July 1, 2006
Lawyers play key role in buyer protection
Paperwork is just small part of job
Title insurance now standard
Many Ontarians have jumped into the busy real estate market without fully
appreciating the legal dimensions of homebuying or the critical role that a real
estate lawyer plays in protecting them.
According to new research commissioned by TitlePLUS insurance, only 10
per cent of recent homebuyers saw their lawyer's role as an adviser on matters
such as mortgage and title issues.
TitlePLUS is a leading provider of title insurance to homeowners.
It commissioned Decima Research to conduct the study at the end of May.
The research revealed that 98 per cent of recent Ontario homebuyers
worked with a real estate lawyer, but most saw the lawyer's role as strictly
transactional creating paper without giving advice.
Just half (51 per cent) recalled purchasing title insurance, even though
statistics show it is now a standard part of most home purchases.
Only 1 per cent of respondents appreciated that a real estate lawyer can
help a new homeowner save money at the time of closing and in the future. At the
same time, 62 per cent stated that the most important reason for using a lawyer
was that he or she takes care of all the complicated details.
Kathleen Waters is an experienced real estate lawyer and vice-president
of TitlePLUS, the only Canadian-owned insurer.
In releasing the study results, Waters explained, "Homebuyers put a great
deal of time and energy into finding their dream home. Real estate lawyers put
the same careful attention into investigating the legal issues related to the
property and closing the sale."
"That's where your real estate lawyer becomes an invaluable resource: He
or she navigates you through the major legal implications of home purchase, and
can help prevent a dream home from turning into a nightmare."
For most Canadians, a home is usually their single largest financial
investment, and as a result, it represents the greatest potential financial
Although real estate lawyers manage the necessary paperwork, they also
protect their clients' interests by anticipating potential hazards and arranging
title insurance to protect them.
Homebuyers generally are not aware that the greatest risks in the
transaction, and the most post-closing problems, often cluster around issues
other than title.
In my experience, the most frequent problem issues in the purchase of a
home are arrears in utilities or tax payments. Building code problems can be
more serious but are not quite as common as unpaid taxes.
Typical building code issues that give rise to title insurance claims
revolve around repairs, renovations or additions to the home that were completed
without a permit and don't meet code or zoning bylaw requirements.
Less-common but more devastating problems include: finding that a
building has been ruled unsafe by building inspectors, becoming involved in a
boundary dispute with neighbours, or a title dispute with previous owners, or
learning that the lot was illegally created and the owner's deed is void.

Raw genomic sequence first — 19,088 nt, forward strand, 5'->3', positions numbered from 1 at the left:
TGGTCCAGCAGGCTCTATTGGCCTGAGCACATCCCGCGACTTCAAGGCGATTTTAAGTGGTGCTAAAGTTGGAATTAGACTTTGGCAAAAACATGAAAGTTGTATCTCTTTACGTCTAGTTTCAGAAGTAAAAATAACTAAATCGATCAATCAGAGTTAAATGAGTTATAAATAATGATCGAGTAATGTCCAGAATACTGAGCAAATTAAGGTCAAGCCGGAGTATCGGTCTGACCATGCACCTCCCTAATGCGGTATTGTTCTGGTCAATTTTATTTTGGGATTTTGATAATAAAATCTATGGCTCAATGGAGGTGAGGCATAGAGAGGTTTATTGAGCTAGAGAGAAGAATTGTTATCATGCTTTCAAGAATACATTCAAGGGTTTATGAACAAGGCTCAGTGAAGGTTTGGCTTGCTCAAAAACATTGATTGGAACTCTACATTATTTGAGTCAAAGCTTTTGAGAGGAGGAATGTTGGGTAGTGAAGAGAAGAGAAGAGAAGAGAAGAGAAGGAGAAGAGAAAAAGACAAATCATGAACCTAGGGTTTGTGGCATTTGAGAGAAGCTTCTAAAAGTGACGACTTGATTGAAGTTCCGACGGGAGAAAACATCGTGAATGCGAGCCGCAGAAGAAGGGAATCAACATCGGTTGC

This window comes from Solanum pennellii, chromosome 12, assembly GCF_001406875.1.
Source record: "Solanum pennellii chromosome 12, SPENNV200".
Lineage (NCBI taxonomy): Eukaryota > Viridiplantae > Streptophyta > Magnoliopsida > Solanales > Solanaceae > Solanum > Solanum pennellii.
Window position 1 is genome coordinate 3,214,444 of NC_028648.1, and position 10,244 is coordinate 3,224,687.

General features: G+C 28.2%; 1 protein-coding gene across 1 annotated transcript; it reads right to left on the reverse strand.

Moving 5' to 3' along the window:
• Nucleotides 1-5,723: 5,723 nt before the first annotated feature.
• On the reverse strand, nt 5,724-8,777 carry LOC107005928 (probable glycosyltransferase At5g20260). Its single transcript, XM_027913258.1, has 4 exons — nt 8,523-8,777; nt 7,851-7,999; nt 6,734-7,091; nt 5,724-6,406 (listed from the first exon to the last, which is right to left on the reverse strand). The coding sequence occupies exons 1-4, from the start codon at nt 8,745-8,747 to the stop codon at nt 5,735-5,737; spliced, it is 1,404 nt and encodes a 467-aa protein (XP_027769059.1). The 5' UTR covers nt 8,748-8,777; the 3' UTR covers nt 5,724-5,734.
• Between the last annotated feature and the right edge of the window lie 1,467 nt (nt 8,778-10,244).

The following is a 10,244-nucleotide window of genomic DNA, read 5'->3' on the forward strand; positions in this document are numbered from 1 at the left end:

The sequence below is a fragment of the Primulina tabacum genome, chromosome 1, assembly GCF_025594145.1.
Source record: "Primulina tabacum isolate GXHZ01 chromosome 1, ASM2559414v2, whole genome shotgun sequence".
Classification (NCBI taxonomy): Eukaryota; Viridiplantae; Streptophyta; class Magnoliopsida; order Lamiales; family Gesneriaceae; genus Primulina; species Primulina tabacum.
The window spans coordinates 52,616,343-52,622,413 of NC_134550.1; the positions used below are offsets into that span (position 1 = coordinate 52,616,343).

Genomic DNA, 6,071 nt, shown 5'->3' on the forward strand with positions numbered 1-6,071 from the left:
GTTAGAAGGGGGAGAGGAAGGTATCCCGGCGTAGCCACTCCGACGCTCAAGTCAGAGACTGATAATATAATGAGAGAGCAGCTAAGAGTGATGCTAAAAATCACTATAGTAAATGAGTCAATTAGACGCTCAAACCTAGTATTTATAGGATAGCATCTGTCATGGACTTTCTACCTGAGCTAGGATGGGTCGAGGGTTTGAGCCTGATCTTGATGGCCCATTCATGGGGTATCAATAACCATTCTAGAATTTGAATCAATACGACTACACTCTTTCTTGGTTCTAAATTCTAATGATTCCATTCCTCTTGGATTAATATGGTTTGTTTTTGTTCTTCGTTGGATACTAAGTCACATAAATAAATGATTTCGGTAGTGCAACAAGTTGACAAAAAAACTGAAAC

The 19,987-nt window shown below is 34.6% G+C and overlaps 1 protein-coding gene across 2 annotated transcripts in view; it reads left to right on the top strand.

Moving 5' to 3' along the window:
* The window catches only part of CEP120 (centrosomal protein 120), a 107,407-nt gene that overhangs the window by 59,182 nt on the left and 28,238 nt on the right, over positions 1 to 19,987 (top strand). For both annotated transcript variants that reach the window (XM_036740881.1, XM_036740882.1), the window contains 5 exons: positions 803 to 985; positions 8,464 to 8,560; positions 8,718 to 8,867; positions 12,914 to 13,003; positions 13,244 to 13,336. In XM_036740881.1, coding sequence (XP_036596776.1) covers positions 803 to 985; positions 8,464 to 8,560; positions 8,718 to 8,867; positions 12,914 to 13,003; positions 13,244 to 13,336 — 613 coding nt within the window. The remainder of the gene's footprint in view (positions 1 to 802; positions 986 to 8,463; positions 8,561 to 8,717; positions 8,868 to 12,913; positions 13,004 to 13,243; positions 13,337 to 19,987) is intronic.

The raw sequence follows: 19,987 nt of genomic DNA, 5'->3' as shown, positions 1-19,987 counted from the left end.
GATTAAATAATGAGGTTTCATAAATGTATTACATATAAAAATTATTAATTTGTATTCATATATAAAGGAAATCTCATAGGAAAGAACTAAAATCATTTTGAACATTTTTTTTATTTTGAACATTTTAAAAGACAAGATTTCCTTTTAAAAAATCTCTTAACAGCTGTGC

Other problems covered by title insurance include property features such
as easements or rights-of-way that were not revealed at the time of purchase,
and even mortgage and title fraud after the closing.
In the condominium field, title insurance can cover problems such as:
receiving title to the wrong unit, closing without getting title to a locker or
parking space, undisclosed special assessments, or errors in the building's
Identity theft has also become a new source of title problems. Typically,
a criminal masquerades as the owner and takes out a mortgage on a home using the
real owner's name.
The criminal and the money disappear, leaving the real homeowner with the
risk of being evicted and the headache of trying to remove the bogus mortgage
Increasingly, title insurance companies are having to provide the
financial resources to help sort out the mess.
I'm often asked to explain what title insurance is. I usually reply it is
a homebuyer's security blanket, which provides financial protection against
legal-related problems affecting a property and the types of risks just
It also provides compensation for losses suffered from title issues
related to the ownership status of the home.
Title insurance in Ontario can only be purchased through real estate
The average home policy costs about $200 in a one-time premium for as
long as the owners and their heirs own the home.
The lawyer who arranges the policy is prohibited from receiving a
There are no deductibles and no annual premiums, yet, according to the
TitlePLUS study, 48 per cent of recent Ontario homebuyers could not recall
buying the policy.
I can't think of any other type of insurance where the person arranging
it receives no commission, there is one premium for lifetime, and there is no
deductible on claims.
TitlePLUS has created a free Real Simple Real Estate Guide to educate
homebuyers on the role of a real estate lawyer and the key issues around title.
It also includes financial calculators, a glossary of terms and a
The Guide is available at http://www.titleplus.ca/RSREG/default.asp.
Bob Aaron is a Toronto real estate lawyer. He can be reached by email at firstname.lastname@example.org, phone 416-364-9366 or fax 416-364-3818.
Visit the Toronto Star column archives at http://www.aaron.ca/columns for articles on this and other topics or his main webpage at www.aaron.ca.